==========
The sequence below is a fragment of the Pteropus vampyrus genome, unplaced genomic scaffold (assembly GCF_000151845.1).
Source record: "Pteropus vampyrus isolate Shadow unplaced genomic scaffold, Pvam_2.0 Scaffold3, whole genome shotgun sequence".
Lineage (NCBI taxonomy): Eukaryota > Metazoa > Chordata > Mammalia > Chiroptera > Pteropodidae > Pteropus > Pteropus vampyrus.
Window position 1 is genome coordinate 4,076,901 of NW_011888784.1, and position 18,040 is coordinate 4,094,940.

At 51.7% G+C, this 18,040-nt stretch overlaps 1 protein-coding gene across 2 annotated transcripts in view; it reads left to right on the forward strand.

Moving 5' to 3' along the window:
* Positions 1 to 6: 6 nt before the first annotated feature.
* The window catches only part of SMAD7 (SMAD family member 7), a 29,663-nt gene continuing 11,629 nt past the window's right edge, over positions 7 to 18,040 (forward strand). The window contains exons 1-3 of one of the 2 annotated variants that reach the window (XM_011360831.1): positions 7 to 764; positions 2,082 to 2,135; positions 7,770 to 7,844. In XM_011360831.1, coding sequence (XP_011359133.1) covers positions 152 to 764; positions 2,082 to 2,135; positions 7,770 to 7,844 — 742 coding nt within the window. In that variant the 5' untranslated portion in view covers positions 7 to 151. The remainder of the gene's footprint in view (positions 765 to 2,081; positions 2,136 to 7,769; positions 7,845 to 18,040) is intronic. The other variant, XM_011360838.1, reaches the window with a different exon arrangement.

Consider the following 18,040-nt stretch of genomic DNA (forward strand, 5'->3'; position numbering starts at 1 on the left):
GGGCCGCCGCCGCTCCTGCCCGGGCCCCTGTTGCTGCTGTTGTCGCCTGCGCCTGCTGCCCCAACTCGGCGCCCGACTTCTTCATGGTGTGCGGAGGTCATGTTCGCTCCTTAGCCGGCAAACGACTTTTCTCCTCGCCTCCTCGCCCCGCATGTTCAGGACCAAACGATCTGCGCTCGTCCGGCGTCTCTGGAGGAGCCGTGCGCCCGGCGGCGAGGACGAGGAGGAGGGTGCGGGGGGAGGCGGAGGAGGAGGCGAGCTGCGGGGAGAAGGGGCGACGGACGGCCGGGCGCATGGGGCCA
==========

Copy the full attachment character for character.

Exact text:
The sequence below is a fragment of the Pteropus vampyrus genome, unplaced genomic scaffold (assembly GCF_000151845.1).
Source record: "Pteropus vampyrus isolate Shadow unplaced genomic scaffold, Pvam_2.0 Scaffold3, whole genome shotgun sequence".
Lineage (NCBI taxonomy): Eukaryota > Metazoa > Chordata > Mammalia > Chiroptera > Pteropodidae > Pteropus > Pteropus vampyrus.
Window position 1 is genome coordinate 4,076,901 of NW_011888784.1, and position 18,040 is coordinate 4,094,940.

At 51.7% G+C, this 18,040-nt stretch overlaps 1 protein-coding gene across 2 annotated transcripts in view; it reads left to right on the forward strand.

Moving 5' to 3' along the window:
* Positions 1 to 6: 6 nt before the first annotated feature.
* The window catches only part of SMAD7 (SMAD family member 7), a 29,663-nt gene continuing 11,629 nt past the window's right edge, over positions 7 to 18,040 (forward strand). The window contains exons 1-3 of one of the 2 annotated variants that reach the window (XM_011360831.1): positions 7 to 764; positions 2,082 to 2,135; positions 7,770 to 7,844. In XM_011360831.1, coding sequence (XP_011359133.1) covers positions 152 to 764; positions 2,082 to 2,135; positions 7,770 to 7,844 — 742 coding nt within the window. In that variant the 5' untranslated portion in view covers positions 7 to 151. The remainder of the gene's footprint in view (positions 765 to 2,081; positions 2,136 to 7,769; positions 7,845 to 18,040) is intronic. The other variant, XM_011360838.1, reaches the window with a different exon arrangement.

Consider the following 18,040-nt stretch of genomic DNA (forward strand, 5'->3'; position numbering starts at 1 on the left):
GGGCCGCCGCCGCTCCTGCCCGGGCCCCTGTTGCTGCTGTTGTCGCCTGCGCCTGCTGCCCCAACTCGGCGCCCGACTTCTTCATGGTGTGCGGAGGTCATGTTCGCTCCTTAGCCGGCAAACGACTTTTCTCCTCGCCTCCTCGCCCCGCATGTTCAGGACCAAACGATCTGCGCTCGTCCGGCGTCTCTGGAGGAGCCGTGCGCCCGGCGGCGAGGACGAGGAGGAGGGTGCGGGGGGAGGCGGAGGAGGAGGCGAGCTGCGGGGAGAAGGGGCGACGGACGGCCGGGCGCATGGGGCCA